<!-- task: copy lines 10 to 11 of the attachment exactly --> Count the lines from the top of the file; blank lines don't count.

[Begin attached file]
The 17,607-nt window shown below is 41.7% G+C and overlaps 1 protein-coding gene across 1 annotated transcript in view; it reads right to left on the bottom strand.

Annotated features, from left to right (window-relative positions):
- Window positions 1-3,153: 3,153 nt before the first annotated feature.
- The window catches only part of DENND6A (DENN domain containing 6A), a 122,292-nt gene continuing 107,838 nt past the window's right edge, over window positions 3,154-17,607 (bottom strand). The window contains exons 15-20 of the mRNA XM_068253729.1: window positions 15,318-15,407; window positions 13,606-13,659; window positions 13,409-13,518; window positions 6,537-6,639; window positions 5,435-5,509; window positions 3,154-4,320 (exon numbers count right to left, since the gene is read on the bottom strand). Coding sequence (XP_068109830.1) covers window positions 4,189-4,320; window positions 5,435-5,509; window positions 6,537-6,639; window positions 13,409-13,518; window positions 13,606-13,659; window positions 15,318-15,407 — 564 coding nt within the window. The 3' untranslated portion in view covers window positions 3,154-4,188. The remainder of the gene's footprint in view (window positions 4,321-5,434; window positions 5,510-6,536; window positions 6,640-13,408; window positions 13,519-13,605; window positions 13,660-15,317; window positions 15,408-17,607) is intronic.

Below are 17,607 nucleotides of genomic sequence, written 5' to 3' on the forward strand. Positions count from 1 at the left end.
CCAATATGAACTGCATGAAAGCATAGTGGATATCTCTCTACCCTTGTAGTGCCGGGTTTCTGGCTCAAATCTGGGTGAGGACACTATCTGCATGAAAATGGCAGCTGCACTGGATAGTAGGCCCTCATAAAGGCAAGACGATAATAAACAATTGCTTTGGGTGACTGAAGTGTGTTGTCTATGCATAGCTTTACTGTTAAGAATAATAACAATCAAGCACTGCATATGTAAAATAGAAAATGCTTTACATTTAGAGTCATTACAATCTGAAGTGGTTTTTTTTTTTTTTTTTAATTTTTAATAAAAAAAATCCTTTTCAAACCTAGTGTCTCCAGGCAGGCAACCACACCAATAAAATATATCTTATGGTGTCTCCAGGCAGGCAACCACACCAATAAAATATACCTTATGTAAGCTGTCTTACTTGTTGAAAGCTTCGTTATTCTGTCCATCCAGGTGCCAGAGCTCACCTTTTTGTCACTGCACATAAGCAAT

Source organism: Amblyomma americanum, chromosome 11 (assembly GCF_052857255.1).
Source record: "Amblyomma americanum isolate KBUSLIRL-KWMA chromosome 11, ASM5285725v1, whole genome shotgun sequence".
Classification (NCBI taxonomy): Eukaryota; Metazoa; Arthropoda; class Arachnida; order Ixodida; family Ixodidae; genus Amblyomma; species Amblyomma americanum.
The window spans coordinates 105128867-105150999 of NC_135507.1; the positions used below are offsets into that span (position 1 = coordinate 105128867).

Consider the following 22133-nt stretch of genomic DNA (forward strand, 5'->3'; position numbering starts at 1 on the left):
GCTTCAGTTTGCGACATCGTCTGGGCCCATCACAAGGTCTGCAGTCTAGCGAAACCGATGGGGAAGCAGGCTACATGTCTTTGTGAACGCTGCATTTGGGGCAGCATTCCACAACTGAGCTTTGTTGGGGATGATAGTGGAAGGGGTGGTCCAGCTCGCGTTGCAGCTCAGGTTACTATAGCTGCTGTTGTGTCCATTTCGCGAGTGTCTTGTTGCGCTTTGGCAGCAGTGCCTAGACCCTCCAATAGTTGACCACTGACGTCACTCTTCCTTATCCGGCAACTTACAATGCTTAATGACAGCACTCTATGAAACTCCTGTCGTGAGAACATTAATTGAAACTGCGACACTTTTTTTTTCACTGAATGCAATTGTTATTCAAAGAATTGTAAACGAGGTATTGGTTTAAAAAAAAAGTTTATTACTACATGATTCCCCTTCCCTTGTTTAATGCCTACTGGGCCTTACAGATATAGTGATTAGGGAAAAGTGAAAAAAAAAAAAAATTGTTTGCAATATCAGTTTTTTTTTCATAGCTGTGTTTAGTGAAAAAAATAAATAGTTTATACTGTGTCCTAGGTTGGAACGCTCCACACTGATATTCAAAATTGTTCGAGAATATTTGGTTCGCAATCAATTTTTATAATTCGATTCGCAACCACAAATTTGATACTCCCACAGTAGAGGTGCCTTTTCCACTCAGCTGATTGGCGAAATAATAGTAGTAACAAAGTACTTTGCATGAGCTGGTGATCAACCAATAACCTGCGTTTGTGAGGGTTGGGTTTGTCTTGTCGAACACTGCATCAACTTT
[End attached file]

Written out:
The window spans coordinates 105128867-105150999 of NC_135507.1; the positions used below are offsets into that span (position 1 = coordinate 105128867).

Consider the following 22133-nt stretch of genomic DNA (forward strand, 5'->3'; position numbering starts at 1 on the left):